The Sixth Amendment, applicable to the States through the Fourteenth Amendment to the United States Constitution, see Pointer v. Texas, 380 U.S. 400, 403 (1965), guarantees that "[i]n all criminal prosecutions, the accused shall enjoy the right . . . to be confronted with the witnesses against him. . . ." In Crawford v. Washington, 541 U.S. 36, 59 (2004) ( Crawford), the United States Supreme Court held that the out-of-court "[t]estimonial" statements of a witness are inadmissible at trial except where the witness is unavailable and the defendant had a prior opportunity for cross-examination. The Court stated that the confrontation clause applies to "witnesses" against the accused, "in other words, those who `bear testimony.'" Id. at 51, quoting 2 N. Webster, An American Dictionary of the English Language (1828). "`Testimony,' in turn, is typically `[a] solemn declaration or affirmation made for the purpose of establishing or proving some fact.'" Crawford v. Washington, supra, quoting Webster, supra. Although the Supreme Court declined to articulate a "comprehensive definition" of "testimonial" statements, Crawford, supra at 68, it did describe various formulations of the "core class" of such statements:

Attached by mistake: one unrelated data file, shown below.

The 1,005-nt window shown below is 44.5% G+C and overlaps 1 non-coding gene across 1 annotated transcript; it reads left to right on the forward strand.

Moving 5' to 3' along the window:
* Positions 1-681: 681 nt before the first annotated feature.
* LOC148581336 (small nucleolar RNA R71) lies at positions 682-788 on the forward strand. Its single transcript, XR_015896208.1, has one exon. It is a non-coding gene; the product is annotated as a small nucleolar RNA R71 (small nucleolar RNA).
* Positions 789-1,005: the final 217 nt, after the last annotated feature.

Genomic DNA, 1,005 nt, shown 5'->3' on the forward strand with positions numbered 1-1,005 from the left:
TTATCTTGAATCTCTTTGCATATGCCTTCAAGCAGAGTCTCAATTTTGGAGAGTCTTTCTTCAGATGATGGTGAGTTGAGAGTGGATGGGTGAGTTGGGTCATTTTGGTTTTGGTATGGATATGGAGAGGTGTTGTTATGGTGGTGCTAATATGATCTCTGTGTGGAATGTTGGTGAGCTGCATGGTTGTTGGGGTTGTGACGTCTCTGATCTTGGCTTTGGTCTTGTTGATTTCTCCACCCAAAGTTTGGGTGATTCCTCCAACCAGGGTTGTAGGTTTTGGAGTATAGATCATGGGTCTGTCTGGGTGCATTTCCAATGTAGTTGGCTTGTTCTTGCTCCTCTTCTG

"[(1)] ex parte in-court testimony or its functional equivalent — that is, material such as affidavits, custodial examinations, prior testimony that the defendant was unable to cross-examine, or similar pretrial statements that declarants would reasonably expect to be used prosecutorially[; (2)] `extrajudicial statements . . . contained in formalized testimonial materials, such as affidavits, depositions, prior testimony, or confessions'[; or (3)] statements that were made under circumstances which would lead an objective witness reasonably to believe that the statement would be available for use at a later trial."
Id. at 51-52, quoting White v. Illinois, 502 U.S. 346, 365 (1992) (Thomas, J., concurring in part and concurring in judgment). See Commonwealth v. Simon, 456 Mass. 280, 297, cert. denied, 131 S. Ct. 181 (2010) (statement is testimonial per se if made in formal or solemnized form, such as affidavit, or if made in response to law enforcement interrogation); Commonwealth v. Gonsalves, 445 Mass. 1, 13 (2005), cert. denied, 548 U.S. 926 (2006).